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I have a friend who said he has Meniere’s. He described it as rare disease, which so much people even do not know it exist. However, he told me the symptoms of Meniere’s disease are episodic rotational vertigo and attacks of a spinning sensation. I know he experienced hearing loss, tinnitus, as a roaring, buzzing, or ringing sound in the ear, and a sensation of fullness in the affected ear. Can you give me something more about this problem, because I am interested into finding out more?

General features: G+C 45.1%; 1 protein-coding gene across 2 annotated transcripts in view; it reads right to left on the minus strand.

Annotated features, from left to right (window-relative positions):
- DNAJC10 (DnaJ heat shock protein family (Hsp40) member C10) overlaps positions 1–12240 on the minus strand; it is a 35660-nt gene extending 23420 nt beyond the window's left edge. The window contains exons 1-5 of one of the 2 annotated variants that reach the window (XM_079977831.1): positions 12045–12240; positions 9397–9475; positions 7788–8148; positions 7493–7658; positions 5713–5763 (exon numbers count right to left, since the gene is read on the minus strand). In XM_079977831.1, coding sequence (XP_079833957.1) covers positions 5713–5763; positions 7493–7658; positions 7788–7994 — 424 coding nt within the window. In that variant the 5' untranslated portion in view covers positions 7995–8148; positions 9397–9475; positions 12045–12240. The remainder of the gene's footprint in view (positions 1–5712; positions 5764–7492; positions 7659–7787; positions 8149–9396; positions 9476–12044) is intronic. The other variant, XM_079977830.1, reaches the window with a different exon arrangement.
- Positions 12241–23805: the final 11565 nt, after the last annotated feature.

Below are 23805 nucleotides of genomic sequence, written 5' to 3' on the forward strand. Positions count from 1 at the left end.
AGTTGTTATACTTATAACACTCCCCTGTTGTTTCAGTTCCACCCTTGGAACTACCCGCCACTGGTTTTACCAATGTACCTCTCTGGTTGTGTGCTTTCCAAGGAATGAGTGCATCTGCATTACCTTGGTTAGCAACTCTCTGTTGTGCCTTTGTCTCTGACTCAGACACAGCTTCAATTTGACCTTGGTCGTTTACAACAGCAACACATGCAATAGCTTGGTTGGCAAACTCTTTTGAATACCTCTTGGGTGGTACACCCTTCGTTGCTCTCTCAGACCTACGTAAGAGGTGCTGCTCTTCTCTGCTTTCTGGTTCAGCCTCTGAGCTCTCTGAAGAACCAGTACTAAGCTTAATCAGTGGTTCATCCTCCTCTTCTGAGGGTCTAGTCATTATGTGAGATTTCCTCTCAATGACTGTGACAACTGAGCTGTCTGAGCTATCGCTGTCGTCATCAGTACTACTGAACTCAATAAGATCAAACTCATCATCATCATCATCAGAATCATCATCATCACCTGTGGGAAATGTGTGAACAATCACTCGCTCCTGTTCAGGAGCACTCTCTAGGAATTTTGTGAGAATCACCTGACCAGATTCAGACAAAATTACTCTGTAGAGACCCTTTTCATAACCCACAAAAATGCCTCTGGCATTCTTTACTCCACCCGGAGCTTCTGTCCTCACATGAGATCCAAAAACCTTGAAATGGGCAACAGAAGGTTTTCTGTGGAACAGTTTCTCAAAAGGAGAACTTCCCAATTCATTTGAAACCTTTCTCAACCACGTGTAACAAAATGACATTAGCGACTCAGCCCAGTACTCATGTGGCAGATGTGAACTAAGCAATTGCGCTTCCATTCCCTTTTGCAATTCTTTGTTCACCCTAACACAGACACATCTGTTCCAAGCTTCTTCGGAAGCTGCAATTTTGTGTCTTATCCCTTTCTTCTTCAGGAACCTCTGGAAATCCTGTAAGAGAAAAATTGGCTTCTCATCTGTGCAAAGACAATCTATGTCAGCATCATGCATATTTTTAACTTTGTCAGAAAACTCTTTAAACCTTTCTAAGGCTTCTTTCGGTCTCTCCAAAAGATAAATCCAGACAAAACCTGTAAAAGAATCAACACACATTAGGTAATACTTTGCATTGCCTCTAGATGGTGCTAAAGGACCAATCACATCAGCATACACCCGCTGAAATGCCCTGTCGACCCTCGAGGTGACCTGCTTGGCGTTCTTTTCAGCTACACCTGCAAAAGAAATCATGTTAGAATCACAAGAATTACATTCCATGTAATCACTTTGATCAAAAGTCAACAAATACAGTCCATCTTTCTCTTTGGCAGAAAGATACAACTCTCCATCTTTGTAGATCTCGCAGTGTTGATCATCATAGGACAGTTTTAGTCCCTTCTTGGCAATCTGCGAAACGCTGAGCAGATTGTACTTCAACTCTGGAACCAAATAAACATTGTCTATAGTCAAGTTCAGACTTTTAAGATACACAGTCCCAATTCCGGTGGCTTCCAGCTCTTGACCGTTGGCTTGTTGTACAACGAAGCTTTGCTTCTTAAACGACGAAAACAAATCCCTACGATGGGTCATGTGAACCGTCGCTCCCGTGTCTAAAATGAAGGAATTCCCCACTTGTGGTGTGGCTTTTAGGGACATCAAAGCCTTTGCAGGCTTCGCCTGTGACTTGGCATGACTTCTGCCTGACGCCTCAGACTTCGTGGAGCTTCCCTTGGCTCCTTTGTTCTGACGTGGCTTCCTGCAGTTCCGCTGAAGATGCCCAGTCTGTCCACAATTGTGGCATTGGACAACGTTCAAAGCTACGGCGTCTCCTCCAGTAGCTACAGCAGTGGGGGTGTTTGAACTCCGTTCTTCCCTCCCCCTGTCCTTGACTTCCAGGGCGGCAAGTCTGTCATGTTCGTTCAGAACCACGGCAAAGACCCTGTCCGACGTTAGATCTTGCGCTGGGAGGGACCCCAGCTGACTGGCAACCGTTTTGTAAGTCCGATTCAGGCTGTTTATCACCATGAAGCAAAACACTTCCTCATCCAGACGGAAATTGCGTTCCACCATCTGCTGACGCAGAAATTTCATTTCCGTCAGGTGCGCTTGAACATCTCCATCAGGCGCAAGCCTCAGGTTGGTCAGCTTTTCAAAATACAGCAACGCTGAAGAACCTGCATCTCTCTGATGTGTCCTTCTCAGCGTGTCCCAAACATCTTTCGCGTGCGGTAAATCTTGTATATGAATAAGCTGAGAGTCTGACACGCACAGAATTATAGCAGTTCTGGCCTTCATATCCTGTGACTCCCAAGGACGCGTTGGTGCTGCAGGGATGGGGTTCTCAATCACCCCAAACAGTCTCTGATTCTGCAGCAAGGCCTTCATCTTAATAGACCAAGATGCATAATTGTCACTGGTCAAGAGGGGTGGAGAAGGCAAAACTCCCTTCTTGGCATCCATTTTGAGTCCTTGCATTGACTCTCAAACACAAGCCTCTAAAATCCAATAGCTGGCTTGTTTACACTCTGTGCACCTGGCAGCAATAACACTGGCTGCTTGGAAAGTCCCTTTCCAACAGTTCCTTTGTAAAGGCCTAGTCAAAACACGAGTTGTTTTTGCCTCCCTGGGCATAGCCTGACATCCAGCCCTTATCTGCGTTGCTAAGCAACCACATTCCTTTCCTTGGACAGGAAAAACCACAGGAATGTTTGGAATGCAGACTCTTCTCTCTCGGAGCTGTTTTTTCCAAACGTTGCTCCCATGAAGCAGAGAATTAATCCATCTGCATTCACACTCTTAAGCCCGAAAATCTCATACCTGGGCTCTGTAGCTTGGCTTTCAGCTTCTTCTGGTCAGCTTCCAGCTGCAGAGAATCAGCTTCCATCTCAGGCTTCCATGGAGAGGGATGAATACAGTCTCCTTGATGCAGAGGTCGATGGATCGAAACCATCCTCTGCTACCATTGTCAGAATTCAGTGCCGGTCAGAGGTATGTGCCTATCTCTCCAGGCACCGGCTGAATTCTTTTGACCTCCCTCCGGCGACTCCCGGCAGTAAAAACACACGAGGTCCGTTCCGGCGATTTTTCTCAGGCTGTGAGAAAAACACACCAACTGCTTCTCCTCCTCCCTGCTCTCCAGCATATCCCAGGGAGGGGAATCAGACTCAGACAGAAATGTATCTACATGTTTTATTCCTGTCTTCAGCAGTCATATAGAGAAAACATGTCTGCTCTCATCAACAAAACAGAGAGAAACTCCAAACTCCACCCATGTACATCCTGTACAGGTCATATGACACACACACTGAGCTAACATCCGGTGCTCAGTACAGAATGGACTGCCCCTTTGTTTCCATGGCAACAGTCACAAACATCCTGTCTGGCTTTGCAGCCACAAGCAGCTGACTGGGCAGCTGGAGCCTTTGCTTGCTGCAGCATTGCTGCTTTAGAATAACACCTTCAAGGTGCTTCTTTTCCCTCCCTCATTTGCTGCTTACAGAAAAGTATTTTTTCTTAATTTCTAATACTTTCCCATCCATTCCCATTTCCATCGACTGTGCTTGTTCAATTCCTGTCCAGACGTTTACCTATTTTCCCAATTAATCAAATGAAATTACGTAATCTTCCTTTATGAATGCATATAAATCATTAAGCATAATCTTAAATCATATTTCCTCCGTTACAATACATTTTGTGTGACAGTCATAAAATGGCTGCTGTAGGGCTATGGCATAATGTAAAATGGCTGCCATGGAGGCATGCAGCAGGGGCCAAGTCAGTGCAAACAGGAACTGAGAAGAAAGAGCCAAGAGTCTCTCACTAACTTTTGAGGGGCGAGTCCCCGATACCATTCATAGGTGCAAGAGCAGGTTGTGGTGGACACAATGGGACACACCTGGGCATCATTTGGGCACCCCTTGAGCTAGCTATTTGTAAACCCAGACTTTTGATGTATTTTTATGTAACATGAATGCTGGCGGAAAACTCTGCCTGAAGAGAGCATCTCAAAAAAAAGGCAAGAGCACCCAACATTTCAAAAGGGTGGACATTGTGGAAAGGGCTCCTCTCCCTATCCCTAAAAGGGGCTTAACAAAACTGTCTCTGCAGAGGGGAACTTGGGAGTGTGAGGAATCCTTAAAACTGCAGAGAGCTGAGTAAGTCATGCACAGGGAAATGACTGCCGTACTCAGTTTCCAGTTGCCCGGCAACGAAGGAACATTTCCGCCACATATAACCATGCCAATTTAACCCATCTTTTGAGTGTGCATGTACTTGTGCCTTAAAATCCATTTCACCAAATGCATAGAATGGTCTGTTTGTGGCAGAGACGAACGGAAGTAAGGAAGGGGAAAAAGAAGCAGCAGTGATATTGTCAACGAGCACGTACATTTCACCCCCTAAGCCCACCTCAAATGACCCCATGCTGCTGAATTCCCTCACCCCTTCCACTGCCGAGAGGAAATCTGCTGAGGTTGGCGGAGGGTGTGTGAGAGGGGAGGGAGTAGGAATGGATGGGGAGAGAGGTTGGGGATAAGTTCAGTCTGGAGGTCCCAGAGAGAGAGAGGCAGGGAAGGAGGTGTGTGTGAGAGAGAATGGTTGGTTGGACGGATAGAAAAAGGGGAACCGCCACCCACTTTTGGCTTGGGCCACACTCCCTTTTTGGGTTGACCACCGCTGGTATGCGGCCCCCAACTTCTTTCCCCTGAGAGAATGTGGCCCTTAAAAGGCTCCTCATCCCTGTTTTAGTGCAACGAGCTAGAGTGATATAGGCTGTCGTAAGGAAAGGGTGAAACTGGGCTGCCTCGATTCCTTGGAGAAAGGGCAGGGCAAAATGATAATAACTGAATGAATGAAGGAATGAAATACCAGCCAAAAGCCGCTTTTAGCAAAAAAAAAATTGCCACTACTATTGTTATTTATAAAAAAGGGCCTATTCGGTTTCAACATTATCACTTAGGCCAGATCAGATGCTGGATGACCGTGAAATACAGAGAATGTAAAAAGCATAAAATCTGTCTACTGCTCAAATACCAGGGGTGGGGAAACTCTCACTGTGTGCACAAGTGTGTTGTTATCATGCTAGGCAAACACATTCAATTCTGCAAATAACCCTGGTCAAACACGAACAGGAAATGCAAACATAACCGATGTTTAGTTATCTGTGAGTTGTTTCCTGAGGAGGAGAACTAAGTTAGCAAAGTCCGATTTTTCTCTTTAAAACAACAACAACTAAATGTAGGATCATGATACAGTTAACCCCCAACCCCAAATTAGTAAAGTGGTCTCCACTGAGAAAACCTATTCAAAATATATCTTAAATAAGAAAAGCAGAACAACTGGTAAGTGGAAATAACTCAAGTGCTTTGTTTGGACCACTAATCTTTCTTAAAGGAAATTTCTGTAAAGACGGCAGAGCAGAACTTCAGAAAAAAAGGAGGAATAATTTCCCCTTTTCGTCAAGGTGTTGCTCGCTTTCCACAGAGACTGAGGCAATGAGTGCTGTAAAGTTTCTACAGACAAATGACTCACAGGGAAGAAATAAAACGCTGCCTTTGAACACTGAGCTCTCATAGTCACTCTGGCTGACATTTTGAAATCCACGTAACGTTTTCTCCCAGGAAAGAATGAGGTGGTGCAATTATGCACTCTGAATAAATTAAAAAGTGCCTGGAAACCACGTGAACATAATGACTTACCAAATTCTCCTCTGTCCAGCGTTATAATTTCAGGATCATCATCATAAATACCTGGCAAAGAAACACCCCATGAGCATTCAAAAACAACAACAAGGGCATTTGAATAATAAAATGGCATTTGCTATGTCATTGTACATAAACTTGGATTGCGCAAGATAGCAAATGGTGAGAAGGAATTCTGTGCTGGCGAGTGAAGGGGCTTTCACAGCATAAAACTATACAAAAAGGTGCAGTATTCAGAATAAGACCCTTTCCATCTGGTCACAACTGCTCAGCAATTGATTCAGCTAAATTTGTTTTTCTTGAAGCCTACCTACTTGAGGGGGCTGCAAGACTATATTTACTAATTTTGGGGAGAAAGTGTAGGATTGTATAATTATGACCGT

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Tinnitus and fullness of the ear in Meniere’s disease may come and go with changes in hearing, and it specific for this disease. This problem might occur during or just before attacks, or be constant. There may also be an intermittent hearing loss in the early stages of Meniere’s disease. It happens especially in the low pitches, but a fixed hearing loss involving tones of all pitches commonly develops in time. Loud sounds may be uncomfortable and seem distorted in the affected ear, which you might notice that is happening with your friend. From all Meniere’s disease’s symptoms, vertigo is usually the most troublesome symptom. Meniere’s disease, also called idiopathicendolymphatic hydrops, and as you probably know until now, it is a disorder of the inner ear. Although the cause for this disease is unknown, it probably results from an abnormality in the fluids of the inner ear. Meniere’s disease is one of the most common causes of dizziness originating in the inner ear, where in most cases only one ear is involved, but both ears may be affected also. Meniere’s disease typically starts between the ages of 20 and 50 years, and men and women are affected in equal numbers.
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